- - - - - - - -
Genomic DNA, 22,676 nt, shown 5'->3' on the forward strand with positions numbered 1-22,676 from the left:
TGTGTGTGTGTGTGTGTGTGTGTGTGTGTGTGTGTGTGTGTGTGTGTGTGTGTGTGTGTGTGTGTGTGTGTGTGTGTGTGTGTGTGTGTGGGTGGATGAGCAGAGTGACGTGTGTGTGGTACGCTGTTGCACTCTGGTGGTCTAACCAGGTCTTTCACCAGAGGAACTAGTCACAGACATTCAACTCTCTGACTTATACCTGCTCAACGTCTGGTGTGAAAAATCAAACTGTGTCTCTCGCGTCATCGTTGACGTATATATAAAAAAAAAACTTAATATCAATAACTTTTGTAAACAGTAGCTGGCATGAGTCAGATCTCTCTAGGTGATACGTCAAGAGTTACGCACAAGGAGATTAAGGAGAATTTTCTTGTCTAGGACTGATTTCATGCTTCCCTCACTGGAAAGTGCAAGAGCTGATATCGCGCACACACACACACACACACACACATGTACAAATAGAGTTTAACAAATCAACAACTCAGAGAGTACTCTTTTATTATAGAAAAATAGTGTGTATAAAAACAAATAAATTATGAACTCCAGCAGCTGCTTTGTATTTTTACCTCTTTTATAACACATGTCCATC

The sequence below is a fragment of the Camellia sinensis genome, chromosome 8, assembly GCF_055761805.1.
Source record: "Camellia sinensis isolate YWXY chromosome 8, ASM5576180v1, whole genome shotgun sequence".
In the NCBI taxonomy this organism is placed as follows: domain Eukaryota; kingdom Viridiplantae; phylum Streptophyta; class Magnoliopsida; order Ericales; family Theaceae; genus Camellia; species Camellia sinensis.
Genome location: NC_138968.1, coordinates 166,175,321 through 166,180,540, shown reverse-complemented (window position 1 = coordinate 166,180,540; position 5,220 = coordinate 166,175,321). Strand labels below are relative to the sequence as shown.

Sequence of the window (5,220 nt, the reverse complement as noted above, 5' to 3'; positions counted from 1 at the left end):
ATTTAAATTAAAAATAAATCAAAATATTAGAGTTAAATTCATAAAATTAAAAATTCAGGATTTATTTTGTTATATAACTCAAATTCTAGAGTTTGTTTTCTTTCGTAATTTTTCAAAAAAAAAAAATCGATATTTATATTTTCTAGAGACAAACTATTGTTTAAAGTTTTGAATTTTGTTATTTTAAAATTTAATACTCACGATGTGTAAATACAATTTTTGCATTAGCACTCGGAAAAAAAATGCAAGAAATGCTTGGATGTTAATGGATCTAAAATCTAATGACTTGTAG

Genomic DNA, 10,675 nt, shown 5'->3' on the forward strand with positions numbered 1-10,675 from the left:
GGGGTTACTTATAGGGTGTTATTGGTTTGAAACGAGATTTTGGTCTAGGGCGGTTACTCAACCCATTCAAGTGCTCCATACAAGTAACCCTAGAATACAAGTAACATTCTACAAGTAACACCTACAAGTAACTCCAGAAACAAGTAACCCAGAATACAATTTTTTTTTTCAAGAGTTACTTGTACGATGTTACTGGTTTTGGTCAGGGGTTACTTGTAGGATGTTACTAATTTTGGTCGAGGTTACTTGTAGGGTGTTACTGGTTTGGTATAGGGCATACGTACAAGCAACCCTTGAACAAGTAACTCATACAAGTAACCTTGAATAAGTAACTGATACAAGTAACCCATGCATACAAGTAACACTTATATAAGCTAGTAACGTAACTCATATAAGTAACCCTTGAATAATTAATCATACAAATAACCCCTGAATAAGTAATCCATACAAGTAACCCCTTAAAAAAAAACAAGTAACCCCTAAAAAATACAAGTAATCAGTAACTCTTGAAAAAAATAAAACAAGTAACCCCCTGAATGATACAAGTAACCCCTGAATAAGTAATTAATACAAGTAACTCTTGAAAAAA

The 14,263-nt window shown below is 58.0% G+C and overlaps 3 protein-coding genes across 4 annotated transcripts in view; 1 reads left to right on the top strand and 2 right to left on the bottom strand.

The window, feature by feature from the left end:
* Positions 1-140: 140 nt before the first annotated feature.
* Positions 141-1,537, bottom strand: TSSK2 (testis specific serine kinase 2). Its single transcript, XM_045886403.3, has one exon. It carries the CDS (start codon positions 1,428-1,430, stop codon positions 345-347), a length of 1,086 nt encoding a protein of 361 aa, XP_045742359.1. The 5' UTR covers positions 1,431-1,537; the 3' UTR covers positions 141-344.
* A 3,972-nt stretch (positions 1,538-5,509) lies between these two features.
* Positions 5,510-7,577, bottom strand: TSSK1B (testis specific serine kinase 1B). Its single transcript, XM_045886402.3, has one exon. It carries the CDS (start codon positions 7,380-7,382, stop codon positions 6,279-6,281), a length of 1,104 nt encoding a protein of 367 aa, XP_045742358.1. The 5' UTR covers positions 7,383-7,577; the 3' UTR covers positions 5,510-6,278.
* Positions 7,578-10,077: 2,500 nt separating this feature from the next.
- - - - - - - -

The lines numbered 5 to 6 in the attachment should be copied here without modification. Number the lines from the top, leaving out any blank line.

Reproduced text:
In the NCBI taxonomy this organism is placed as follows: domain Eukaryota; kingdom Viridiplantae; phylum Streptophyta; class Magnoliopsida; order Ericales; family Theaceae; genus Camellia; species Camellia sinensis.
Genome location: NC_138968.1, coordinates 166,175,321 through 166,180,540, shown reverse-complemented (window position 1 = coordinate 166,180,540; position 5,220 = coordinate 166,175,321). Strand labels below are relative to the sequence as shown.